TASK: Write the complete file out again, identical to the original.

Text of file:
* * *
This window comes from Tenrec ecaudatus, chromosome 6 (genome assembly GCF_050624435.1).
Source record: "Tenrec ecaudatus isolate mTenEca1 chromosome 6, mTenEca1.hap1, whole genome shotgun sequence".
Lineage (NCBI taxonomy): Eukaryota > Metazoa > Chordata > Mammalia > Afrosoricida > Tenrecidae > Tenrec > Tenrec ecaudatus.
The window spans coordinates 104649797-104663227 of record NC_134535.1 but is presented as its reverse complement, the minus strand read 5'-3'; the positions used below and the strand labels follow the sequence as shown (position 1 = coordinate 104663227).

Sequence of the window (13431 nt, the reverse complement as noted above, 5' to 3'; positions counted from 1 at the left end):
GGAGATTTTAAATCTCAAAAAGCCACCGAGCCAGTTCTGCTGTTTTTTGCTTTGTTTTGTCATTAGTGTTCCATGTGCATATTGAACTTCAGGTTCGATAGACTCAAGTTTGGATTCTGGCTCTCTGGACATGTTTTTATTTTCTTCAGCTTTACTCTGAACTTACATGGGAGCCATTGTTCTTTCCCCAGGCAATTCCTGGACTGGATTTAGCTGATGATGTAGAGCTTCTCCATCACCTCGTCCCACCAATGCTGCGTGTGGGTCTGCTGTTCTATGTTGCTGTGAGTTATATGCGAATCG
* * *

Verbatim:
This window comes from Tenrec ecaudatus, chromosome 6 (genome assembly GCF_050624435.1).
Source record: "Tenrec ecaudatus isolate mTenEca1 chromosome 6, mTenEca1.hap1, whole genome shotgun sequence".
Lineage (NCBI taxonomy): Eukaryota > Metazoa > Chordata > Mammalia > Afrosoricida > Tenrecidae > Tenrec > Tenrec ecaudatus.
The window spans coordinates 104649797-104663227 of record NC_134535.1 but is presented as its reverse complement, the minus strand read 5'-3'; the positions used below and the strand labels follow the sequence as shown (position 1 = coordinate 104663227).

Sequence of the window (13431 nt, the reverse complement as noted above, 5' to 3'; positions counted from 1 at the left end):
GGAGATTTTAAATCTCAAAAAGCCACCGAGCCAGTTCTGCTGTTTTTTGCTTTGTTTTGTCATTAGTGTTCCATGTGCATATTGAACTTCAGGTTCGATAGACTCAAGTTTGGATTCTGGCTCTCTGGACATGTTTTTATTTTCTTCAGCTTTACTCTGAACTTACATGGGAGCCATTGTTCTTTCCCCAGGCAATTCCTGGACTGGATTTAGCTGATGATGTAGAGCTTCTCCATCACCTCGTCCCACCAATGCTGCGTGTGGGTCTGCTGTTCTATGTTGCTGTGAGTTATATGCGAATCG